1. I believe in strict constructionism, and the language in Article I, Section 6 seems very clear. It would seem, since the emoluments pertaining to the position of Secretary of State have been increased during the current term of Senator Clinton, she would be ineligible, regardless if the emoluments are retracted, or if she resigns her position in the Senate. There is no clause which suggests either case would be acceptable. If anyone wishes to change this, the only acceptable method should be by Amendment, as the Constitution provides. Since Senator Obama has seen no need to provide irrefutable proof that he is eligible for the office of President, I suspect he will not be bothered by ignoring this Constitutional constraint either. It will probably be up to the Supreme Court to decide eligibility in both cases. I hope the Justices see fit to uphold the Constitution as it is written, not as some wish it to be. Obama has already stated his preference for the courts to step beyond Constitutional constraints of authority, it must not be allowed if we wish our Republic to continue as founded.

    Respectfully,

    Tom Page


  2. I doubt that Mr. Page will find the words “irrefutable proof” in the Constitution, whatever he may be laughably implying about Obama’s eligibility.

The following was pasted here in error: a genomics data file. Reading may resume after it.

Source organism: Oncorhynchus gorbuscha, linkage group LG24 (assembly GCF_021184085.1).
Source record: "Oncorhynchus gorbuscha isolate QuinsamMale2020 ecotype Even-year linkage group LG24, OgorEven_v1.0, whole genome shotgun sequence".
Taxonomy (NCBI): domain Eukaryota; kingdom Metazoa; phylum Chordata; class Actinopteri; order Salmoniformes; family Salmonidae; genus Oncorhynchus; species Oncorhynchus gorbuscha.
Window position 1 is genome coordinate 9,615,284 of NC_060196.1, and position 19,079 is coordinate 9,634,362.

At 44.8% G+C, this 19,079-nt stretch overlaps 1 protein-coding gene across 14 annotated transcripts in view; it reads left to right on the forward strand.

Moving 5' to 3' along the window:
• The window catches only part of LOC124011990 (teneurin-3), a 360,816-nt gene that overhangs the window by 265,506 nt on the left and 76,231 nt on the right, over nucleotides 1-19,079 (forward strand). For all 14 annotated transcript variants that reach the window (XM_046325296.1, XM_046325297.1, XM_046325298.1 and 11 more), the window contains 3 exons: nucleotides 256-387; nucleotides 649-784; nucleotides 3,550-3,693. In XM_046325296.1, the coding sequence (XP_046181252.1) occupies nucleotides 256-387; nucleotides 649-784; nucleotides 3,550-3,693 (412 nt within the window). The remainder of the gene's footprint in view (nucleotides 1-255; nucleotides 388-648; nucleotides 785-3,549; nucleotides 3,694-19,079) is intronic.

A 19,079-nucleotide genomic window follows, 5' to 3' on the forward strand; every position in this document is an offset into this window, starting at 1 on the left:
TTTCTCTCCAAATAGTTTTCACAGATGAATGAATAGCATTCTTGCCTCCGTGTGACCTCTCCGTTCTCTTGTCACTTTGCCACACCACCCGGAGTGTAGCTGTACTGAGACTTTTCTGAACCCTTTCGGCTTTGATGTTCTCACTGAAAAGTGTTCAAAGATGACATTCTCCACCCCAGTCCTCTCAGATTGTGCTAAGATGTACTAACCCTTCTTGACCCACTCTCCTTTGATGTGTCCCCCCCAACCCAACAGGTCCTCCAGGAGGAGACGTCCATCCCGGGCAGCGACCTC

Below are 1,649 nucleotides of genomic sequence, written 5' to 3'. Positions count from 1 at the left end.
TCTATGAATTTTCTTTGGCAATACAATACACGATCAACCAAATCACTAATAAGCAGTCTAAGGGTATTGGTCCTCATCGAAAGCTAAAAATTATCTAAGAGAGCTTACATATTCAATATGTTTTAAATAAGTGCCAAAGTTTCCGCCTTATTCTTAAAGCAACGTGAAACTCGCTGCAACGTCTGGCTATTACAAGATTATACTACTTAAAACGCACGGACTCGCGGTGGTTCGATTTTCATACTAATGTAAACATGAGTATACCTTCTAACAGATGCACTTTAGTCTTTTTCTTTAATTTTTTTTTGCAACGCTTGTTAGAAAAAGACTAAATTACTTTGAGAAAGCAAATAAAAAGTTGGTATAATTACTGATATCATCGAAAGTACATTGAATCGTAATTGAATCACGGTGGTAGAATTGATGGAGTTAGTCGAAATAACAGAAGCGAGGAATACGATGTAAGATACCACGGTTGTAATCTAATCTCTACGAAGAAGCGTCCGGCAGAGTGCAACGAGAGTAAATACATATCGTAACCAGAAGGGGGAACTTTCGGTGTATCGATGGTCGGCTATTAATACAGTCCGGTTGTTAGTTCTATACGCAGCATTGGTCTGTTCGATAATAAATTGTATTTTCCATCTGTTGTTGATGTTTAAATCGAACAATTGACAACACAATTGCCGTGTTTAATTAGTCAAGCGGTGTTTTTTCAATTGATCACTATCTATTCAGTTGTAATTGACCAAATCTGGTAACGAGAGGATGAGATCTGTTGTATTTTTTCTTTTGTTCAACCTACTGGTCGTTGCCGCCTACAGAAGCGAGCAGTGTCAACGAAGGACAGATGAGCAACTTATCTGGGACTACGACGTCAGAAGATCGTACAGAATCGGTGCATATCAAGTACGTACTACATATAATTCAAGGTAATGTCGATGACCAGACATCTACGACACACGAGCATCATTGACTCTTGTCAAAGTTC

But if anyone wants to insist on strict adherence to the constitution, arguments against Senator Clinton’s appointment to the cabinet fall apart. The article only applies “during the Time for which HE was elected”.

    Clearly the Framers are not addressing female senators.


  3. Article.1. Section.6. Paragraph 2: No Senator or Representative shall, during the Time for which he was elected, be appointed to any civil Office under the Authority of the United States, which shall have been created, or the Emoluments whereof shall have been encreased during such time; and no Person holding any Office under the United States,

    In reading this the word “or” sticks out. It doesn’t matter whether or not the pay was raised. Read the first part of the sentence by itself “No Senator or Representative shall, during the Time for which he was elected, be appointed to any civil Office under the Authority of the United States, which shall have been created…” The language is clear, and unambiguous. The or portion of the pay raise is secondary.